Basic no-frills keyboard models remove extra features to focus on responsive keys and sturdy construction for new players while keeping prices low.

Where to Learn Piano Online for Beginners

Thanks to online piano lessons, you can learn to play piano from the comfort of home. These are some top beginner piano lesson resources online: – Free YouTube channel with hundreds of tutorial videos covering technique, songs, theory and more. Upbeat teacher Alicia decodes concepts in a friendly and understandable way for beginners through advanced students.

Hoffman Academy – This popular YouTube channel offers free step-by-step beginner piano lessons for kids and adults alike. Videos are organized into structured courses that progress methodically.

Skoove – This interactive app listens to you play and gives real-time feedback. Get personalized lessons, tutorials and songs tailored to your level that train both hands together. Access hundreds of courses for a monthly fee after a 30-day free trial.

Yousician – Yousician is a digital tutor app that monitors you play and provides instant feedback on technique, rhythm and more. Step-by-step video tutorials explain concepts clearly. Single instruments plans start at $19.99 monthly after a 7-day free trial.

Pianote This studio offers an extensive structured course library and artist tutorials for all skill levels. Their “Intro to Piano” lessons provide an organized path for total beginners to build a foundation, available with a monthly membership.

Learning Piano Online with Udemy

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With over 183,000 students enrolled, Udemy is one of the largest marketplaces for online piano lessons. Here's what you can expect learning through Udemy:

Extensive course library – Choose from hundreds of piano courses covering topics like reading music, chord theory, techniques, songs, genres, theory, composition and more. Filter by skill level, rating, and price.

Structured learning – Lessons are organized into comprehensive, sequential courses to take you from beginner foundations through advanced playing step-by-step.

Video tutorials – Most courses consist of pre-recorded HD video lessons that you can watch and rewatch on-demand. Some also include pdf materials.

Feedback options – Depending on the course, you may be able to submit practice videos or assignments to instructors for personalized feedback.

Accompanying resources – Many classes provide backing tracks, sheet music, MIDI files, apps and other resources to supplement video lessons.

Affordability – Individual classes are priced affordably, usually between $10-$100 total. Sales run frequently too.

Overall, Udemy gives you structured, comprehensive piano instruction from the comfort of home. With a huge course library and sales, you can learn piano online affordably through Udemy.

Learning Piano with Sidetrain


Connect with experienced professionals, receive personalized feedback, and improve your music production skills.

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Sidetrain takes a personalized approach to online piano lessons through their 1-on-1 live platform. Here's what makes Sidetrain unique:

Real time lessons – Lessons happen over video chat so you can ask questions and get instant feedback. You also develop a relationship with your regular teacher.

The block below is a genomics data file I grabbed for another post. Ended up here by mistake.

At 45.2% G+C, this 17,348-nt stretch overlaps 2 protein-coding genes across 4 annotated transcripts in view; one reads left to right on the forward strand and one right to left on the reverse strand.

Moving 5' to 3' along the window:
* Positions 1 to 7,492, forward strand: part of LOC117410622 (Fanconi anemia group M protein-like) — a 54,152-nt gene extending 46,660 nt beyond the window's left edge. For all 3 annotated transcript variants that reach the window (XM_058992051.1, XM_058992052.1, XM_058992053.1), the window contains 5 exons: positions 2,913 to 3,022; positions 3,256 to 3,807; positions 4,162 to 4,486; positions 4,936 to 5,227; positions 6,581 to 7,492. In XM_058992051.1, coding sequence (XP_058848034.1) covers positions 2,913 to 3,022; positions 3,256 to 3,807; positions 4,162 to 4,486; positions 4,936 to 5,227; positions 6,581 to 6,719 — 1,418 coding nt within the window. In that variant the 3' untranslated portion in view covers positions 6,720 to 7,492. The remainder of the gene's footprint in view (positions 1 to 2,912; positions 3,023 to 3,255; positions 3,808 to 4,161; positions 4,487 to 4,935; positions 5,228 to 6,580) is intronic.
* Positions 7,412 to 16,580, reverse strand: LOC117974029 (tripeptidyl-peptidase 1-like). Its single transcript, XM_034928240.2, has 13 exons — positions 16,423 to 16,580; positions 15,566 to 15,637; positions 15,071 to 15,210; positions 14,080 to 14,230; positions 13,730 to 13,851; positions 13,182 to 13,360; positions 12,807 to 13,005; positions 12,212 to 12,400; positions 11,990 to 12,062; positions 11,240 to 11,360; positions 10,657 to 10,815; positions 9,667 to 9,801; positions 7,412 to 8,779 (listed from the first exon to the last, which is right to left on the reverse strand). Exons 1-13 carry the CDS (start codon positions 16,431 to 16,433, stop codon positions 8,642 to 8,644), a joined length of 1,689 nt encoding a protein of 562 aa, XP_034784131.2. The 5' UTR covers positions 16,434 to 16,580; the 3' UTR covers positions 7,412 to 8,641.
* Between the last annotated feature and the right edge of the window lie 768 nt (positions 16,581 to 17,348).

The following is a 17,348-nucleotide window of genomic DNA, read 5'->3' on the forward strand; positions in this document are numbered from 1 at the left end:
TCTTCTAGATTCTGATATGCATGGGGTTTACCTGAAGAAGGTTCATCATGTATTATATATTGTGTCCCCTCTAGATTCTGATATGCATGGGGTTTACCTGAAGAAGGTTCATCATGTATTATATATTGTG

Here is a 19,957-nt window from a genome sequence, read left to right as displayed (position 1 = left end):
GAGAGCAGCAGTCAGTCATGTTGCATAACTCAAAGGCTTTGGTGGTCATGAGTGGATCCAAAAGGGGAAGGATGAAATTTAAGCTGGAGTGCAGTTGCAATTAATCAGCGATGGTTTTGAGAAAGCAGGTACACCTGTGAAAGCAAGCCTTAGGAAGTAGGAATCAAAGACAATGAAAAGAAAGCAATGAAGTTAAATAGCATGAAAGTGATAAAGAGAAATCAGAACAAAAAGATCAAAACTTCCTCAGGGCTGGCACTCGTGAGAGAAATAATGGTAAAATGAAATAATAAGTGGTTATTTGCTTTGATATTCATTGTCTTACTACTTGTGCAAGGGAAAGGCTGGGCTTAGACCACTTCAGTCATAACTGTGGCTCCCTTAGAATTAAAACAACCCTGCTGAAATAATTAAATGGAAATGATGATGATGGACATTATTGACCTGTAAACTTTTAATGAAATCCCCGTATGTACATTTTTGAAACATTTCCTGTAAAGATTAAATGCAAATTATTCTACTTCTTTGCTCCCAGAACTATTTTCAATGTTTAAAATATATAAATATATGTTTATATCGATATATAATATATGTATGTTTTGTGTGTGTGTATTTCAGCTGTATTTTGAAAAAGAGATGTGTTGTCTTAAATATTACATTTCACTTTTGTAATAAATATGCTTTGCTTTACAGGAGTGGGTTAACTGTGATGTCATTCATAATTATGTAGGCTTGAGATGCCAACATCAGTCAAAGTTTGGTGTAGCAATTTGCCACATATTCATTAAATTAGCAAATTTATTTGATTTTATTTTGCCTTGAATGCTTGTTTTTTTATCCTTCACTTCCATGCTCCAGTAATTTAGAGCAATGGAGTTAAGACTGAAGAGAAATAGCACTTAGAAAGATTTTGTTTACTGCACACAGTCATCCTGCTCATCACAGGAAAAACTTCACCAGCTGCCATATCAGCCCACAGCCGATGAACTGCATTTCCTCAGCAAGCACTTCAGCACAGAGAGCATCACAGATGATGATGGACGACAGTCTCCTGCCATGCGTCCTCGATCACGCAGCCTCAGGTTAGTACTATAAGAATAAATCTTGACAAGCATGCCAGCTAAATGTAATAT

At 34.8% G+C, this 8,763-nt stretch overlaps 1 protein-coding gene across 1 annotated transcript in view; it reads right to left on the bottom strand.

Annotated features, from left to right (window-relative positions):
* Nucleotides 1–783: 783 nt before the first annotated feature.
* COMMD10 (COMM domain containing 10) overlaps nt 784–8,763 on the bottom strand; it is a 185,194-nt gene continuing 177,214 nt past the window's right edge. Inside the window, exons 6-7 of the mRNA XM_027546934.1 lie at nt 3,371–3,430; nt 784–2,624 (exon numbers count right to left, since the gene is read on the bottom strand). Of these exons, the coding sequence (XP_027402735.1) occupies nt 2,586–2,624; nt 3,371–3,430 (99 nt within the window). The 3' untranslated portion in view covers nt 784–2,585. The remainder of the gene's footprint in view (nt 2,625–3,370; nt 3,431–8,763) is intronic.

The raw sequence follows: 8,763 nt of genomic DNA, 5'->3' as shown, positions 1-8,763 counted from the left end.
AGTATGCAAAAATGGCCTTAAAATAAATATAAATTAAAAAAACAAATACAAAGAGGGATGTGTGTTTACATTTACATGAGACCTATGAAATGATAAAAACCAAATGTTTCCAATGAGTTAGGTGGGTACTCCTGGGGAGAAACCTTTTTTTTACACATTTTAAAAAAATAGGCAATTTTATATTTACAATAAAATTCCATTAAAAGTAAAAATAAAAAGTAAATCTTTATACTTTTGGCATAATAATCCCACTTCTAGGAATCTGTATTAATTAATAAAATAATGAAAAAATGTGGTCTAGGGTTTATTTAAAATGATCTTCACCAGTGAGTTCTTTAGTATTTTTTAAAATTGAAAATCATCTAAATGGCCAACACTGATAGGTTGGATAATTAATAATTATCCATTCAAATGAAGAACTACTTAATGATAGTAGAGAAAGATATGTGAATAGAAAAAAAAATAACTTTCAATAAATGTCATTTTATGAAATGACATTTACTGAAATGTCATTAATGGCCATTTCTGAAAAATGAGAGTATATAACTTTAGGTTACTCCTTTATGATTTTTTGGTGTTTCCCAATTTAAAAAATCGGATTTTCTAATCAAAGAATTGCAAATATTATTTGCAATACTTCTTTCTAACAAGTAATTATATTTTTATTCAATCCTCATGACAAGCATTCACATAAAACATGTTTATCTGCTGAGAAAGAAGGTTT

Flexible scheduling – Book lessons on your schedule, any time of day that works for you and your teacher. No need to conform to a set class schedule.

Tailored instruction – Teachers assess your strengths and areas for growth to customize lessons for your exact skill level and musical interests. The curriculum revolves around you.

Feedback driven – Submitting practice videos between lessons lets teachers identify issues early and adjust teaching strategies so you see faster improvement.

Convenience – Take lessons anywhere with just a computer, tablet, or phone. No need to commute to a studio for in-person lessons.

Motivation – Consistent lessons with a dedicated teacher keeps you accountable to practice and achieve your piano goals.

For a personalized piano learning journey adapted just for you, consider one-on-one online lessons through Sidetrain's global platform connecting you to amazing teachers worldwide.

Best YouTube Channels to Learn Piano

YouTube is loaded with piano channels offering free online lessons. Here are 12 great YouTube channels for beginners:

  • Pianote – Well-explained technique, theory and song tutorials taught by qualified instructors.
  • Bill Hilton – Friendly lessons for adult hobby pianists at any level. Jazz, pop, classical and more.
  • Josh Wright – Classical concert pianist teaches through intermediate pop/classical pieces and weekly live Q&As.
  • PianoTV – Hugely popular channel covers it all with detailed technique, theory, tutorials, and more.
  • Andrew Furmanczyk – Classical composer explains music theory, technique, and performance thoughtfully.
  • Lypur – Music producer explains music theory and songwriting concepts in easy-to-grasp ways.
  • Let's Play Music – Fun lessons use songs, games and graphics to engage kids.
  • Music Matters – Covers both practical piano playing plus music history and composer biographies.
  • Paul Barton – Relaxing performances of pop songs, movie/game themes, and more in outside exotic locations.
  • PianoPig Adventures – Quirky animated videos simplify theory topics from chords to circle of fifths.
  • Hoffman Academy – Super popular channel offering free full beginner piano lessons for all ages to build a foundation.
  • Piano Secrets – Short tutorials demonstrate how to play popular songs in minutes by breaking them down.

Piano Books for Beginners

Print resources like piano method books offer structured step-by-step guidance. Here are some top-rated piano books for beginners:

Alfred's Basic Adult Piano Course

  • Starts with note reading and builds up methodically